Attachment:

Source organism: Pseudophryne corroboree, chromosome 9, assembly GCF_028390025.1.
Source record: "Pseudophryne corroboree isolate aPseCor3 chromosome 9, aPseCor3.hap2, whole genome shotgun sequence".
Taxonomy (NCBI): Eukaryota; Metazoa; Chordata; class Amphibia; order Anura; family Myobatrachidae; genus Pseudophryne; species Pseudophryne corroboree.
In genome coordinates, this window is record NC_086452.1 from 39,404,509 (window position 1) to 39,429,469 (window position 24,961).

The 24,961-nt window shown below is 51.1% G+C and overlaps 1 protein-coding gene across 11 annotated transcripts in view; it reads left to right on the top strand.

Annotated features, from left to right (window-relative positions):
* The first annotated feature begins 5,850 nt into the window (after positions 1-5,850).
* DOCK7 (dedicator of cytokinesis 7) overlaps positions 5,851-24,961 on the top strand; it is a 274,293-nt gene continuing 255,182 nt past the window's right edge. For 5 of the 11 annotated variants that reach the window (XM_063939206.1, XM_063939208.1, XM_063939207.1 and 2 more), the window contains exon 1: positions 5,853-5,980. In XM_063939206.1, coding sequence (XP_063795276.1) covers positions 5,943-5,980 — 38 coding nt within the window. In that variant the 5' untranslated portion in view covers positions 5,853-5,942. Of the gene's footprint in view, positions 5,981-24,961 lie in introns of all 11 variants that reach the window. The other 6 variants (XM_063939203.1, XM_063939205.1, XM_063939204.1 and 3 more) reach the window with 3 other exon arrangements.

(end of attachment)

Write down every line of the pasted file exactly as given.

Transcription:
Source organism: Pseudophryne corroboree, chromosome 9, assembly GCF_028390025.1.
Source record: "Pseudophryne corroboree isolate aPseCor3 chromosome 9, aPseCor3.hap2, whole genome shotgun sequence".
Taxonomy (NCBI): Eukaryota; Metazoa; Chordata; class Amphibia; order Anura; family Myobatrachidae; genus Pseudophryne; species Pseudophryne corroboree.
In genome coordinates, this window is record NC_086452.1 from 39,404,509 (window position 1) to 39,429,469 (window position 24,961).

The 24,961-nt window shown below is 51.1% G+C and overlaps 1 protein-coding gene across 11 annotated transcripts in view; it reads left to right on the top strand.

Annotated features, from left to right (window-relative positions):
* The first annotated feature begins 5,850 nt into the window (after positions 1-5,850).
* DOCK7 (dedicator of cytokinesis 7) overlaps positions 5,851-24,961 on the top strand; it is a 274,293-nt gene continuing 255,182 nt past the window's right edge. For 5 of the 11 annotated variants that reach the window (XM_063939206.1, XM_063939208.1, XM_063939207.1 and 2 more), the window contains exon 1: positions 5,853-5,980. In XM_063939206.1, coding sequence (XP_063795276.1) covers positions 5,943-5,980 — 38 coding nt within the window. In that variant the 5' untranslated portion in view covers positions 5,853-5,942. Of the gene's footprint in view, positions 5,981-24,961 lie in introns of all 11 variants that reach the window. The other 6 variants (XM_063939203.1, XM_063939205.1, XM_063939204.1 and 3 more) reach the window with 3 other exon arrangements.